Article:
Remember those lovely jars I told you about earlier? I like to place part of my cream in this jar, and store the rest in a half-pint mason jar. It helps keep the majority of the cream fresh from the dipping of fingers in my daily use jar. Just replenish your jar as needed.
This cream has a shelf life of about 8 months.
Try These Other DIY Facial Product Recipes for Glowing Skin:
DIY At-Home Microdermabrasion Exfoliant
Oatmeal and Aloe Soothing Mask Recipe
Pumpkin Seed and Rosehip Antioxidant Facial Serum Recipe
Did you like this recipe?
Then you’ll LOVE my DIY Green Beauty for Beginners Course: 7 Luxurious Products You Can Make Right Now.
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1. (Marmol I, et al. “Therapeutic Applications of Rose Hips from Different Rosa Species.” Int J Mol Sci. 2017 Jun; 18(6): 1137. doi:10.3390/ijms18061137)
2. (Nowak K, et al. “Parabens and Their Effects on the Endocrine System.” Mol Cell Endocrinol.)
Gail A Andrews says
Tried to print this out several times without the pictures, like some food recipes give you that option
Finally gave up and still didnt get the whole thing. so I wrote the part I didn’t get. Just a suggestion.
Angela - Farm Girl Soap Co. says
Sorry you had some trouble, Gail! Unfortunately, Google penalizes webpages that use the printable recipe templates for anything other than food. Which is a total bummer! But my goal is to make the recipe portion easily printable at some point.
Thanks so much for your feedback, and for working so hard to get that recipe printed/written. I hope the finished product is worth it. ❤️
Unbelievable moisturizer!! Thank you so much for your beautiful website!!
Angela - Farm Girl Soap Co. says
Denise, I am so happy you liked it! And thank you for your sweet words. 🙂
Kari Felty says
I made this last night, but even after an hour my cream was still dark yellow. I would use my stick blender for a couple minutes, let it rest a couple minutes and so on. I love the lotion, but wondering what I did wrong? I have rechecked ingredients about 1,000 times, but I am sure I followed the directions correctly. Would love to know your thoughts.
Angela - Farm Girl Soap Co. says
Thanks so much for your comment! Let’s figure this out.
So, did the cream turn out correctly in consistency, (i.e. it’s creamy and thick like a moisturizer) but just has a yellow color? This happens when the rosehip oil is darker in color. Many oils but rosehip especially can vary widely in color depending on the level of refinement, and also when and where the oil was produced. Certain plants, areas, even weather conditions where the plant was grown changes the color of the oil from batch to batch.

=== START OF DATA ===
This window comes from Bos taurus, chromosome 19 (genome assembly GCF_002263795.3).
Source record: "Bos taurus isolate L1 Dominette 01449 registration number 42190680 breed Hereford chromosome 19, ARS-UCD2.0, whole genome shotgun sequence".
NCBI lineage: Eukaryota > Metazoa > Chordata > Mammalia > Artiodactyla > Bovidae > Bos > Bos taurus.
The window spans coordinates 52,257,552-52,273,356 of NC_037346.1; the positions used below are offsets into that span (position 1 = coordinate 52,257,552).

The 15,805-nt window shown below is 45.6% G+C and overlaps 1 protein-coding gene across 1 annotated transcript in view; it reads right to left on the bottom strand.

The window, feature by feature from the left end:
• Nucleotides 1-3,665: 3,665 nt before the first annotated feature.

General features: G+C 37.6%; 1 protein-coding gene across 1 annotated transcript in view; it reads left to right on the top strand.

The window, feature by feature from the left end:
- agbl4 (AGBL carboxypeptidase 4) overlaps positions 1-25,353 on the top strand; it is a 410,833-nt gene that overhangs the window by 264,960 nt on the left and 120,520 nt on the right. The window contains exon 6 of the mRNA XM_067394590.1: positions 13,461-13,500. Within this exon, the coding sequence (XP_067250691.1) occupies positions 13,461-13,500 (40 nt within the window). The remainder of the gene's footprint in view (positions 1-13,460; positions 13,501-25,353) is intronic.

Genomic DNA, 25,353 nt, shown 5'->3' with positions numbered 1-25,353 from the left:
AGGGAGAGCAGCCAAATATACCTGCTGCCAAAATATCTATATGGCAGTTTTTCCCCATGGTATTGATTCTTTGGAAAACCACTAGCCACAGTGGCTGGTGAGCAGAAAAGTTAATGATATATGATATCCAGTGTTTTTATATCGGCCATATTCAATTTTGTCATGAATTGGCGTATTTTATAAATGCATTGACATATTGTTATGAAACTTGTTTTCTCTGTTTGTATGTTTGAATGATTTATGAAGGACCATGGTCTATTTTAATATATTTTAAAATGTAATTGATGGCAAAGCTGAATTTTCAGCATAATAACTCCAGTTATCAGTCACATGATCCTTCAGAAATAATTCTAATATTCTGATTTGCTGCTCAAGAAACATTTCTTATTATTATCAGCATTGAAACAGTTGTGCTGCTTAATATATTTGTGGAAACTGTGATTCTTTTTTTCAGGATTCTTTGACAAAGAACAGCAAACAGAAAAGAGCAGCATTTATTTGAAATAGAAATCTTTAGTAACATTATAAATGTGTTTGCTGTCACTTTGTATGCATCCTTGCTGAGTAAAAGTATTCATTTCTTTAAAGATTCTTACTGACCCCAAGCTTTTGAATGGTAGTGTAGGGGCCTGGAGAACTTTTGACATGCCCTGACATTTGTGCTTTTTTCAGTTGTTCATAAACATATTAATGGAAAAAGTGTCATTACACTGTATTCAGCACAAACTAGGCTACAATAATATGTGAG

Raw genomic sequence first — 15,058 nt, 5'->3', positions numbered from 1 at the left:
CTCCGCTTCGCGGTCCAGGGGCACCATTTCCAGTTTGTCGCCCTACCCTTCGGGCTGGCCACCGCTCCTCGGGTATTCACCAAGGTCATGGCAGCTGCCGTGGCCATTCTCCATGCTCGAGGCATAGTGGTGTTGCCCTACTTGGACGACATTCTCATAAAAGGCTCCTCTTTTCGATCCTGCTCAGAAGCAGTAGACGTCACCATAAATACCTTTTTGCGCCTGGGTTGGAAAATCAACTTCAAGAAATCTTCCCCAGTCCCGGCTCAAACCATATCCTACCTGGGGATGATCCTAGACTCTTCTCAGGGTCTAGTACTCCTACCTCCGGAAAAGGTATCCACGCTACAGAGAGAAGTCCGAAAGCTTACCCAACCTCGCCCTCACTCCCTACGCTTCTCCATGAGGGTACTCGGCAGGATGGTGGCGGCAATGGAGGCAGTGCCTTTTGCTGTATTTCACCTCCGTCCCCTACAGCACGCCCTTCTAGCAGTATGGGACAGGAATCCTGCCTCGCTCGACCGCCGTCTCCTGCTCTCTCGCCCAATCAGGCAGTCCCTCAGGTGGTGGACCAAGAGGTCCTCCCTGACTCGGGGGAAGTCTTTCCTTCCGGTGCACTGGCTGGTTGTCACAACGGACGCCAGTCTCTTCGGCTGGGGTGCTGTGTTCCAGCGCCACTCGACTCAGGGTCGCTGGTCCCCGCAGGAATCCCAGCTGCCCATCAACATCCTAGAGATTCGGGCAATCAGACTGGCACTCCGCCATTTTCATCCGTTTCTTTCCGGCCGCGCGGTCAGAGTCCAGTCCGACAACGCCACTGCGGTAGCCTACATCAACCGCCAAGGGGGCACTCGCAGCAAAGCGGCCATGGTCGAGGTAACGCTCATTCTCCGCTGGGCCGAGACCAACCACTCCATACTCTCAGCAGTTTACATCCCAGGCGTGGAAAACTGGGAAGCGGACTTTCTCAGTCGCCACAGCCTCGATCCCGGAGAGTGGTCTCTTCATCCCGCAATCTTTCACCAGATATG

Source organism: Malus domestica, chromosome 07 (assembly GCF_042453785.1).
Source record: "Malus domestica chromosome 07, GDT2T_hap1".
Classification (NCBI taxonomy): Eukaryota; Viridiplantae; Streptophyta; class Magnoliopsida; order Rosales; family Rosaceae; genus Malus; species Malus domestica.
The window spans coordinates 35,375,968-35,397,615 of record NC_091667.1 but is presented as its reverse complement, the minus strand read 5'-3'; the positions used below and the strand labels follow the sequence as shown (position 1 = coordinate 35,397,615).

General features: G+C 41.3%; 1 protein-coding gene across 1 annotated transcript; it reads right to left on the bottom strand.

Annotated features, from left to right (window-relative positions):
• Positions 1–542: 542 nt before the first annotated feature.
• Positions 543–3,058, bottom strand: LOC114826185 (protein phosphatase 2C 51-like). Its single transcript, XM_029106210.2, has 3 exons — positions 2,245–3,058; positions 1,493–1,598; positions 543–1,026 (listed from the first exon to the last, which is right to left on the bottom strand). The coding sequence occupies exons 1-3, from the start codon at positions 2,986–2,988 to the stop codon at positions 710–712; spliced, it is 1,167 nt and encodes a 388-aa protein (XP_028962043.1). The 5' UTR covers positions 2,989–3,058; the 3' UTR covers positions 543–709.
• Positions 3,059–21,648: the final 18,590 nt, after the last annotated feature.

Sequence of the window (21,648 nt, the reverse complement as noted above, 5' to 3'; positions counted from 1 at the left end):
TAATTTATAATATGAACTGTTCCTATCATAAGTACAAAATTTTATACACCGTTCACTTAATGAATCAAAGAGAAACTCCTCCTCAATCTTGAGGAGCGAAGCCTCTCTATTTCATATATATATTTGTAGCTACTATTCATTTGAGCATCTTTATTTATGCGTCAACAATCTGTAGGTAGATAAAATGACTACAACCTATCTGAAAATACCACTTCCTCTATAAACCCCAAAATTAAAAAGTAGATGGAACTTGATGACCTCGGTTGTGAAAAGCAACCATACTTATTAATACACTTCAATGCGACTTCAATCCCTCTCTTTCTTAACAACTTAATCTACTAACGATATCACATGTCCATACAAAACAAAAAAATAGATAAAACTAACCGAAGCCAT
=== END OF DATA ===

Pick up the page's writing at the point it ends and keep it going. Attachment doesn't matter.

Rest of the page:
When you have a darker yellow to orange rosehip oil, that color will come through in the finished cream. My current moisturizer from this recipe is very yellow as well, unlike some of the other creams made when the rosehip oil was a more golden color.
Or did you add any dark essential oils (vanilla, chamomile, carrot seed) as these can color your finished cream.
If the color to your cream is because of any of these reasons, it’s completely normal and OK to use. If you really hate the color, you can use refined rosehip oil and you’ll get a nice bright white, as refined oils are more consistent in their color.
But if the cream is a weird consistency, like it’s separated or something like that, I would first look at the emulsifying wax used. If this is the case, we’ll have to do a bit of sleuthing to figure it out, so please let me know so I can help you further.
Also, thanks for this question! It is a good one, and something I didn’t consider so I’ll be updating with some pics of different colored oils and finished creams so everyone can see the variations.
I hope this helps. Please be sure to let me know if I’m on the wrong track with the color thing, and if it’s more a odd consistency/separation/etc. so we can further troubleshoot.